State Public Defender Susan Carpenter appointed Professor Hardy as pro bono counsel for Mayes, who had been convicted in 1982 of rape and other crimes. Hardy and her students filed a petition for post-conviction relief and requested DNA testing, citing I.C. 35-38-7, the new Indiana law that strengthens Indiana inmates' rights to DNA analysis.  After DNA testing exonerated Mayes, Judge Richard Maroc of Lake Superior Court ordered his release.

            The Criminal Defense Clinic, the Civil Legal Assistance Clinic, the Disability Clinic, and the Pro Bono Program are all ways in which our law school students, under the supervision of  law school faculty, receive valuable training in essential skills required of lawyers, such as interviewing, fact investigation, counseling, legal writing, and advocacy.  Under the student practice rule of the Indiana Supreme Court, eligible upper-class students may represent clients in court proceedings if a member of the bar is present. 

 

Seventh Annual Bridge Design Competition & Technology Expo,  February 24

            Sixth, seventh, and eighth graders have been invited to submit applications to the Seventh Annual Bridge Design Competition & Technology Expo to be held at our Purdue School of Engineering and Technology at IUPUI on Sunday, February 24.  This competition introduces engineering design to young students in a fun and captivating way and is held in conjunction with National Engineers Week (February 17-23, 2002).

            Bridges must be made of balsa wood and be capable of spanning 24 inches.  Cash prizes are given to 1st, 2nd, and 3rd place teams in each grade level along with a plaque for the school.

            The Technology Expo preceding the competition includes 16 sessions on such topics as digital imaging, computer animation, Automated External Defibrillators and how to use them, aerodynamic theory as it applies to automobiles, introduction to materials used in building construction, and testing soils to determine their properties for engineering uses.

            The event is jointly sponsored by the Purdue School of Engineering and Technology, Consulting Engineers of Indiana, National Society of Professional Engineers, and American Society of Civil Engineers.

 

AUL Supports Herron Art School in Campaign to Move to IUPUI Campus

            Our thanks to longtime education supporter American United Life Insurance Company (AUL) for two recent gifts, one of which will help us in efforts to move the 100-year-old Herron School of Art to the IUPUI campus.  Herron is the last of IUPUI’s academic programs to still be operating away from our Michigan Street campus.  Plans are to move Herron into the former law school building on the IUPUI campus in fall 2004 after extensive renovations.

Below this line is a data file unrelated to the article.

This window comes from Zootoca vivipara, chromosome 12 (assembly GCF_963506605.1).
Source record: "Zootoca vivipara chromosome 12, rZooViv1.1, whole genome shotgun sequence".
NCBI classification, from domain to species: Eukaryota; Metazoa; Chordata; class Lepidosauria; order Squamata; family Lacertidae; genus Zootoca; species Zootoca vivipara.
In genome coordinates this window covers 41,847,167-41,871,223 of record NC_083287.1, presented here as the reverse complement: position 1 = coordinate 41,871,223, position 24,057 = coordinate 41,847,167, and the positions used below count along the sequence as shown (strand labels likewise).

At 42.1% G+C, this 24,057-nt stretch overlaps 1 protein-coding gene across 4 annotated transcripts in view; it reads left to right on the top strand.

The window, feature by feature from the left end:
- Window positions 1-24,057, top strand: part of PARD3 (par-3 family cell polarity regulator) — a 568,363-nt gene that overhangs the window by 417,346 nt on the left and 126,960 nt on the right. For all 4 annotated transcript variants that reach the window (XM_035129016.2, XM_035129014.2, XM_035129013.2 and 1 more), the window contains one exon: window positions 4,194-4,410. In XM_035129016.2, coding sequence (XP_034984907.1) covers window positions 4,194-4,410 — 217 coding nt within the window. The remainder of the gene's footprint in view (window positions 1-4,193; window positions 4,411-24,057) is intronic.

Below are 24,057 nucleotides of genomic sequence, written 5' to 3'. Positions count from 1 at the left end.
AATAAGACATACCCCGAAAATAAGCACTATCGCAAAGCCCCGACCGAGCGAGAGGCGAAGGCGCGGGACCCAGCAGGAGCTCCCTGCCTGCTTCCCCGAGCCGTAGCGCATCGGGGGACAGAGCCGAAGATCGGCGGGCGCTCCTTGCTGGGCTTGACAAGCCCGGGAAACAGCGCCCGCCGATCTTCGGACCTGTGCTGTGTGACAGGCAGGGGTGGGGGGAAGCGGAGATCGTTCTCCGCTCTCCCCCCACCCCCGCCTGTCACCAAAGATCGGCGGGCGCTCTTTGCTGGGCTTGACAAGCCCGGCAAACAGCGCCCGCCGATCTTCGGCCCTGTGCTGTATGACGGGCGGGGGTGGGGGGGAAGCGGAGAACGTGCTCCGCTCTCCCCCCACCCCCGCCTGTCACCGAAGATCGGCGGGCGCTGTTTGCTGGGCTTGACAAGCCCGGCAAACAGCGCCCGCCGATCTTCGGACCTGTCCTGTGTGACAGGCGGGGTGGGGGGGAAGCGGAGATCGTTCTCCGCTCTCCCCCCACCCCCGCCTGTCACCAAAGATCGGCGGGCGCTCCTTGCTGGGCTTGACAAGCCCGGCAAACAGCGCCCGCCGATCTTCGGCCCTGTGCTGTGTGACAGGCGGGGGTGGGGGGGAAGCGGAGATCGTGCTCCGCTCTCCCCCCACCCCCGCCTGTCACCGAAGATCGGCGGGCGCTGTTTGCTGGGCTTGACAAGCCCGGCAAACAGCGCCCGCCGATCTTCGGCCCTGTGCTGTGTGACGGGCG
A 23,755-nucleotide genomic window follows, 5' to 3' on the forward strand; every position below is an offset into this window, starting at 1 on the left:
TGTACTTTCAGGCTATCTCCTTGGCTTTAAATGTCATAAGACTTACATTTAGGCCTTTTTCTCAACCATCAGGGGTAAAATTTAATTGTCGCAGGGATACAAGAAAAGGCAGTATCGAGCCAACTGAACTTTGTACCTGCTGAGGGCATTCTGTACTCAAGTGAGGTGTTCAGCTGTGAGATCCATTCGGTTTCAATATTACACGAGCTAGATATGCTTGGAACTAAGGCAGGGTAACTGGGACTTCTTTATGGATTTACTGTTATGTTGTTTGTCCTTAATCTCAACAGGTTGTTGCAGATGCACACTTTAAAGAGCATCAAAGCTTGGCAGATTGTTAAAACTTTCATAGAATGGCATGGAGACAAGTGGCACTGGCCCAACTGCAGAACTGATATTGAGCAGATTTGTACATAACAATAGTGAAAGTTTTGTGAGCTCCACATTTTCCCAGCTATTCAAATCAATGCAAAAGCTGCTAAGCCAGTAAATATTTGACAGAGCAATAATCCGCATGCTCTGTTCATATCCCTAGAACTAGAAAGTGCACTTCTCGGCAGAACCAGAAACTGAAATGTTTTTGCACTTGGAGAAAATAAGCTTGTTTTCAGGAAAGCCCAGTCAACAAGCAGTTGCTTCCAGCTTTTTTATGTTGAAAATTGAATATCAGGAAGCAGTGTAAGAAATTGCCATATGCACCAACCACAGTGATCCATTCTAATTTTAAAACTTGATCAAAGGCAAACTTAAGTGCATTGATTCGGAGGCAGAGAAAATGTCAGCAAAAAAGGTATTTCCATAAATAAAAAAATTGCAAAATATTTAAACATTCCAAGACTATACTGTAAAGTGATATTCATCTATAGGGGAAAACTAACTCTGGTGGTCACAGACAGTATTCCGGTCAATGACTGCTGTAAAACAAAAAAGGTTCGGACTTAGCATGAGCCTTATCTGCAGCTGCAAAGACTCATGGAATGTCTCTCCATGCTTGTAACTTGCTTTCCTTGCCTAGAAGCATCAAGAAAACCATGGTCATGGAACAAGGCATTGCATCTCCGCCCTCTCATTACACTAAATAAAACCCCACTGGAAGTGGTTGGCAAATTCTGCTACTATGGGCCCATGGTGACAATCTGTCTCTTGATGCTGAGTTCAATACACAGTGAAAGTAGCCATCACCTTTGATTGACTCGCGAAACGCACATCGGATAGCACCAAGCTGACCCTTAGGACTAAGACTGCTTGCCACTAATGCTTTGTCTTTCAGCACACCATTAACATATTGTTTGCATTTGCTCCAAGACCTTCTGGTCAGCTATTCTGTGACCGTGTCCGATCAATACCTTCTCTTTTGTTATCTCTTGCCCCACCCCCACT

Jonathan Hess, a local architect from Browning Day Mullins Dierdorf, Inc., has redesigned the law school building to make it suitable for an art school. The plan will increase the building by 50,000 square feet to include a large reception area, three galleries, a 250-seat auditorium, and thousands of square feet of studio space.  The exterior design, which is still under development, will be an architectural and aesthetic bridge between the new Indiana State Museum and the Eiteljorg Museum and the campus buildings north of New York Street. 

            Herron is within 85 percent of its fundraising goal for the building campaign, having thus far raised $9.2 million in private funds. The state has provided $12 million. The groundbreaking for the new building, to be known as Eskenazi Hall, is scheduled for September 13, 2002.

            The other AUL donation, along with gifts from other individuals and businesses, will allow a painting studio in the new building to be named in honor of Herron alumnus and former faculty member Harry Davis.  The AUL Tower holds a collection of Davis' artwork along with many other artists, including T. C. Steele.

 

IU Alumni Association Has New President

 

            Kenneth A. Beckley — a 1962 graduate of Indiana University with a degree in radio and television, the long-time executive vice president and corporate spokesperson for Indianapolis-based H. H. Gregg Appliances & Electronics, and former director of university relations at IUPUI — has been named president and chief executive officer of the Indiana University Alumni Association.  He was the unanimous choice of the 10-member search committee and will take over the new post on February 1.  Congratulations, Ken, and welcome back to the IU family!

                                                                                                Sincerely,

 

 

                                                                                                Gerald L. Bepko

                                                                                                Chancellor